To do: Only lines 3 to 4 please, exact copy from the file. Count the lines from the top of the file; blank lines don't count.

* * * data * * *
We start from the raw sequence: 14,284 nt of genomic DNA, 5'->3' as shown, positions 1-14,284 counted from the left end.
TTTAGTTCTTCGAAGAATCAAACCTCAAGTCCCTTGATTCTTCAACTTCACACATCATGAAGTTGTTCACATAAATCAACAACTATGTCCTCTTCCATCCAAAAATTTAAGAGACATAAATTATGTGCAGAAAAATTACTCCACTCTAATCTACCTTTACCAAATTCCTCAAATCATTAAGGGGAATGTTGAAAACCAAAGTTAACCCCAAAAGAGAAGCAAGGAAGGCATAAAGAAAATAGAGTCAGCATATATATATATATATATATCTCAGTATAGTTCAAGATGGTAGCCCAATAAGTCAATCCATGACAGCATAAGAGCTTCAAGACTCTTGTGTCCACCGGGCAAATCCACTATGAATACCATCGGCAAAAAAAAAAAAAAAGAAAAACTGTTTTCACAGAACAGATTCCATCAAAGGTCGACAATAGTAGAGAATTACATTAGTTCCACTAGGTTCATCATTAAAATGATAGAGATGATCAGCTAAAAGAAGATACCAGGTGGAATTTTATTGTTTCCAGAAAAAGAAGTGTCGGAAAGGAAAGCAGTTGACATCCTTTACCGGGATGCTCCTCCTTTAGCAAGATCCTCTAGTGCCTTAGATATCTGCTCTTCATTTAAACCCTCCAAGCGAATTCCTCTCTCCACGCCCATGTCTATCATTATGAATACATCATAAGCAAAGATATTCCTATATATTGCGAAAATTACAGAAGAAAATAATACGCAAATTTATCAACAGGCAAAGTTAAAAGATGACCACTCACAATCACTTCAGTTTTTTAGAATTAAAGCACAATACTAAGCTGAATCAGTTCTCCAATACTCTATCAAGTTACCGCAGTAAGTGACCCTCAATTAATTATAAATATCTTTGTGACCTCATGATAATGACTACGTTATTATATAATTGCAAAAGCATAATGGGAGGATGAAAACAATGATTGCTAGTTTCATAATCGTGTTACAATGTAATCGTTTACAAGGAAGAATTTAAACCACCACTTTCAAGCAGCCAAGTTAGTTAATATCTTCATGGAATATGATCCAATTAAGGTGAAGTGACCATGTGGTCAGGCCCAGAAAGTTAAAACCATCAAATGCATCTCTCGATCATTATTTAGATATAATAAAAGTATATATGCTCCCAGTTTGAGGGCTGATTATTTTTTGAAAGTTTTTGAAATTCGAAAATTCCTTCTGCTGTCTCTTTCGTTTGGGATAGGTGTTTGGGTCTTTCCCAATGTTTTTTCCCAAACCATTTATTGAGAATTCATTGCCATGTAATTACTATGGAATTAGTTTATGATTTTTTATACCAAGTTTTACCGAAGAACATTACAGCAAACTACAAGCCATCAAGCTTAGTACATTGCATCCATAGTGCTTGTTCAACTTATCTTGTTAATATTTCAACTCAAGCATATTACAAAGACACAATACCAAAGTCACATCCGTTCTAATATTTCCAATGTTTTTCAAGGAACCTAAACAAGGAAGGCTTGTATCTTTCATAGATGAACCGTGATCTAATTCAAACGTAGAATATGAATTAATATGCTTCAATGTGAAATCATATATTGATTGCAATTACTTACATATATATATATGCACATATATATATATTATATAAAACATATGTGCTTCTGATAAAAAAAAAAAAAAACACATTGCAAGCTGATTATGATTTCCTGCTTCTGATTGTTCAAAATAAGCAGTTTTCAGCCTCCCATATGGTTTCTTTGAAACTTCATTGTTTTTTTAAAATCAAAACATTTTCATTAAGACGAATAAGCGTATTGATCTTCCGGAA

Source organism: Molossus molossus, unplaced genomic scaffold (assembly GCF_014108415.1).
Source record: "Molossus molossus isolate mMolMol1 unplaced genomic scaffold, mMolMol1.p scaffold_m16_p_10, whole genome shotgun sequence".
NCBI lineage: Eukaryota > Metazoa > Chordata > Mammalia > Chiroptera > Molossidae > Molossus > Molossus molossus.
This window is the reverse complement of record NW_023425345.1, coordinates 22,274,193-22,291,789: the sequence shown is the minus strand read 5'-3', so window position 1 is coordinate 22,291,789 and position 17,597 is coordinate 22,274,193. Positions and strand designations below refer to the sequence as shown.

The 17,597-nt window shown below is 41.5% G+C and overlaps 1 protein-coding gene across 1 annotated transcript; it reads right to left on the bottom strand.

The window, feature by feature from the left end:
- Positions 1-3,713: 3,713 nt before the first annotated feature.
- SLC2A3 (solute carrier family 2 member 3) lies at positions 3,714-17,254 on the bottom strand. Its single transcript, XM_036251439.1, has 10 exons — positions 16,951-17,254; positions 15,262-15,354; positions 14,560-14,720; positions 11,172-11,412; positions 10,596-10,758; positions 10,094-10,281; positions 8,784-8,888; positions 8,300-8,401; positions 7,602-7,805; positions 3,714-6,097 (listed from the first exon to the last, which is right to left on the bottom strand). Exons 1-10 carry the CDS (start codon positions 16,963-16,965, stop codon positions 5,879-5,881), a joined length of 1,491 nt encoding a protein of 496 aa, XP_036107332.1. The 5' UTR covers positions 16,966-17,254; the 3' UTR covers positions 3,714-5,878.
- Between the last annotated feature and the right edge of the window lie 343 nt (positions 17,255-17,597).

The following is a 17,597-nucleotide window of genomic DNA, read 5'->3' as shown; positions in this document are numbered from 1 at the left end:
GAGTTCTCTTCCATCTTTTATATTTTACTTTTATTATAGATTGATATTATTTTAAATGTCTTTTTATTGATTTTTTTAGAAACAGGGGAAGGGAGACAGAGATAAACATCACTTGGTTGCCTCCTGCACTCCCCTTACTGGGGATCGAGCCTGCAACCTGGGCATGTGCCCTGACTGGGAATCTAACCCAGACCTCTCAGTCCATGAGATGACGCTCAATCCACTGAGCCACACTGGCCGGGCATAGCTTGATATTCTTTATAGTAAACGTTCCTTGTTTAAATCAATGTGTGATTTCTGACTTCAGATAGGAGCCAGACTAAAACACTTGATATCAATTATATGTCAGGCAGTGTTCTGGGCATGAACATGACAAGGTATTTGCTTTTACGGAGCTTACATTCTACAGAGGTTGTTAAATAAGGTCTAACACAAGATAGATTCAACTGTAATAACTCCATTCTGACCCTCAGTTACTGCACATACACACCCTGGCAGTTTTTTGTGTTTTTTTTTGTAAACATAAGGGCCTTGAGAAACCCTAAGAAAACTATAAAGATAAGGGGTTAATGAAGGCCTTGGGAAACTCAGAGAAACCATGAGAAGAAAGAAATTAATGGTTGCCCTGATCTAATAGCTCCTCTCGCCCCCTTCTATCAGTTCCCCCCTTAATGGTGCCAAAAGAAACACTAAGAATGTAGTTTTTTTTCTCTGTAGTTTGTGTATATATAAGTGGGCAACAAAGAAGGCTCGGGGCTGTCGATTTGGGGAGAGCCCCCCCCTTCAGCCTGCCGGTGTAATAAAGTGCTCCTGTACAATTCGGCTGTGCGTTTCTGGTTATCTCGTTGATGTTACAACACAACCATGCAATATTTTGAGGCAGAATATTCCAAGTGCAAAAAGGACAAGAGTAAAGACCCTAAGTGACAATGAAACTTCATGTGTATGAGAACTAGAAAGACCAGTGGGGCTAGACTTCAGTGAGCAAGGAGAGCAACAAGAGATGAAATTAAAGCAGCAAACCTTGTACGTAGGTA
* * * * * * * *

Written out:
Source organism: Molossus molossus, unplaced genomic scaffold (assembly GCF_014108415.1).
Source record: "Molossus molossus isolate mMolMol1 unplaced genomic scaffold, mMolMol1.p scaffold_m16_p_10, whole genome shotgun sequence".